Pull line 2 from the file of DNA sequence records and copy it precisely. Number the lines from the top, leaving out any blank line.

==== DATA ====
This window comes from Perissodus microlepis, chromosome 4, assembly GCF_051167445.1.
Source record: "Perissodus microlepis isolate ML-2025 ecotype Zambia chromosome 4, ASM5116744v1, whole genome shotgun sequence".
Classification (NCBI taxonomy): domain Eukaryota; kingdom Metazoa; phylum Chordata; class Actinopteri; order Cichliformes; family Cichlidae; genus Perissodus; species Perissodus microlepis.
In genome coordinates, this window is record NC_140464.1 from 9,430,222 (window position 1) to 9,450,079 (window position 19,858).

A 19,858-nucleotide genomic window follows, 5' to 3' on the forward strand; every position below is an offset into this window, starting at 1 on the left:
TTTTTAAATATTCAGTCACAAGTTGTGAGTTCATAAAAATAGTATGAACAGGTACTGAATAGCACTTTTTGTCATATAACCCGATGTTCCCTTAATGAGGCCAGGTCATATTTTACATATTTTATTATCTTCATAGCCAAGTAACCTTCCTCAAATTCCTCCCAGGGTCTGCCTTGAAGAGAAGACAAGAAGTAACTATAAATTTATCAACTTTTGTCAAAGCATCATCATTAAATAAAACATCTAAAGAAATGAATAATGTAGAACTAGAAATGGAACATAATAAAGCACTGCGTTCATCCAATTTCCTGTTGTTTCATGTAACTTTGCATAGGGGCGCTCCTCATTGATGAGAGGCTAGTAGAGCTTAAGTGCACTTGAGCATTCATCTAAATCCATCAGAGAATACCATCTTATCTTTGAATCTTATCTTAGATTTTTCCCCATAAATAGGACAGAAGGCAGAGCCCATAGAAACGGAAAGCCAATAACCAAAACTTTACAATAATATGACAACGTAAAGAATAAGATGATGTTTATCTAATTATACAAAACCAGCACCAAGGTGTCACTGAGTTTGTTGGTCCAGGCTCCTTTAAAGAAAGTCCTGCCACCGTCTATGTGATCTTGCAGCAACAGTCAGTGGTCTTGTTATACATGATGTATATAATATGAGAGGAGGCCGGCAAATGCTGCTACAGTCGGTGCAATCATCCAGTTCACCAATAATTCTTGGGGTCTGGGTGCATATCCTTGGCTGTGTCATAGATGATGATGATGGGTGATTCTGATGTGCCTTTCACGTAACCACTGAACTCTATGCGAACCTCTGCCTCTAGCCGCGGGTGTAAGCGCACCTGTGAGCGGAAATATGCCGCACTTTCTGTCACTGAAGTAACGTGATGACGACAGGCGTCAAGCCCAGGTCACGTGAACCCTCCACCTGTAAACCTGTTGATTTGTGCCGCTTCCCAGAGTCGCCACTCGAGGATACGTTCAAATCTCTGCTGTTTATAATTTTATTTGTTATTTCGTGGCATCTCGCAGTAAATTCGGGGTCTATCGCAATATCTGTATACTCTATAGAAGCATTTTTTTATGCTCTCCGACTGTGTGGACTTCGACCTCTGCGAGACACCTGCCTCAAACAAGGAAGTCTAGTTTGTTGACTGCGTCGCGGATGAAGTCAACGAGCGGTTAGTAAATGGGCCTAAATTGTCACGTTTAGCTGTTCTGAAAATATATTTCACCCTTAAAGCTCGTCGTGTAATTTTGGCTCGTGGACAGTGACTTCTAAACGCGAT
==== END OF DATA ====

Source record: "Perissodus microlepis isolate ML-2025 ecotype Zambia chromosome 4, ASM5116744v1, whole genome shotgun sequence".